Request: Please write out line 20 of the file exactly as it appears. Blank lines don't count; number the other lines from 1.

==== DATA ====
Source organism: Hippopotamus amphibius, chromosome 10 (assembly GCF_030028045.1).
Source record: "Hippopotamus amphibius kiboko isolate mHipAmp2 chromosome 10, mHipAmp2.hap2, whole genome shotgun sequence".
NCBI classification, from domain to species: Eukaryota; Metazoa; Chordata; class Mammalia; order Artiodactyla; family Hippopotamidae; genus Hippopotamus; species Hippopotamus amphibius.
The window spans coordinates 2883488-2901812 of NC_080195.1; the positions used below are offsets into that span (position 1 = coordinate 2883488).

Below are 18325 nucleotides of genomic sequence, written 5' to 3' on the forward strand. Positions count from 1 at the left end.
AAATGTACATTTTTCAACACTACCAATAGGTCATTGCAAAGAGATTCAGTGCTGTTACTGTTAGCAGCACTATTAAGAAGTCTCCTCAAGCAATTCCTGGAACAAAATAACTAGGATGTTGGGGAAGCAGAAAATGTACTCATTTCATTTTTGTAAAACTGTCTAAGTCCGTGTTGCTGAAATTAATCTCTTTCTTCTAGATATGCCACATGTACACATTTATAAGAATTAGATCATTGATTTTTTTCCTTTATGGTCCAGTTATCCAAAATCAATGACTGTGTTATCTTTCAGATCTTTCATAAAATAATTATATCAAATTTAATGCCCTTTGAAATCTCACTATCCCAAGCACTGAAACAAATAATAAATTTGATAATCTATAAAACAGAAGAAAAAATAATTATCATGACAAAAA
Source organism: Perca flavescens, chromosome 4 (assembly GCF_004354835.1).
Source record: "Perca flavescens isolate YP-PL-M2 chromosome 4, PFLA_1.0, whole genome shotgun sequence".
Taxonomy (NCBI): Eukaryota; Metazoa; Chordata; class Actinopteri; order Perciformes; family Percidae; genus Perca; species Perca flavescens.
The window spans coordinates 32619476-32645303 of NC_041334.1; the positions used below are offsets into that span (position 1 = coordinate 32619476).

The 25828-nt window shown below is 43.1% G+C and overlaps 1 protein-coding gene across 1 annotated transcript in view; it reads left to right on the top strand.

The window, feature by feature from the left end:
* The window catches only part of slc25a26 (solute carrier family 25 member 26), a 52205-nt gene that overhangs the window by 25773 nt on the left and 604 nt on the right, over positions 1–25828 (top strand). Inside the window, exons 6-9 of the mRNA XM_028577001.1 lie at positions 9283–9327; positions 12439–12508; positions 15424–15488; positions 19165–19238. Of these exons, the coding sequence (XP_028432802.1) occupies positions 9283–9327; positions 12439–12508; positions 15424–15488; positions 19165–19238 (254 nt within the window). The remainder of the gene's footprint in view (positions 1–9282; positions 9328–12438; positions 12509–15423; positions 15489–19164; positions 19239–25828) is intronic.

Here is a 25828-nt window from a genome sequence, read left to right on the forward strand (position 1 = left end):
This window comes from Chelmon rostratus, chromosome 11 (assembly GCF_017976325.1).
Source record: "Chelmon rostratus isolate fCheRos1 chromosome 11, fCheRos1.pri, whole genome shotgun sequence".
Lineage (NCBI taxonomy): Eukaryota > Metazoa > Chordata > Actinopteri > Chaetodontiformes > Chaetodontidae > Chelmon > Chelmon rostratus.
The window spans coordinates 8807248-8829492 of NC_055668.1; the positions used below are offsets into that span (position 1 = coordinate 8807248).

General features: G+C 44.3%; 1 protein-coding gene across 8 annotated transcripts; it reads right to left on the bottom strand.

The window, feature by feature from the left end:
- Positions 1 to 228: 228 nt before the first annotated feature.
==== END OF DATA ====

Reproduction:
The window, feature by feature from the left end: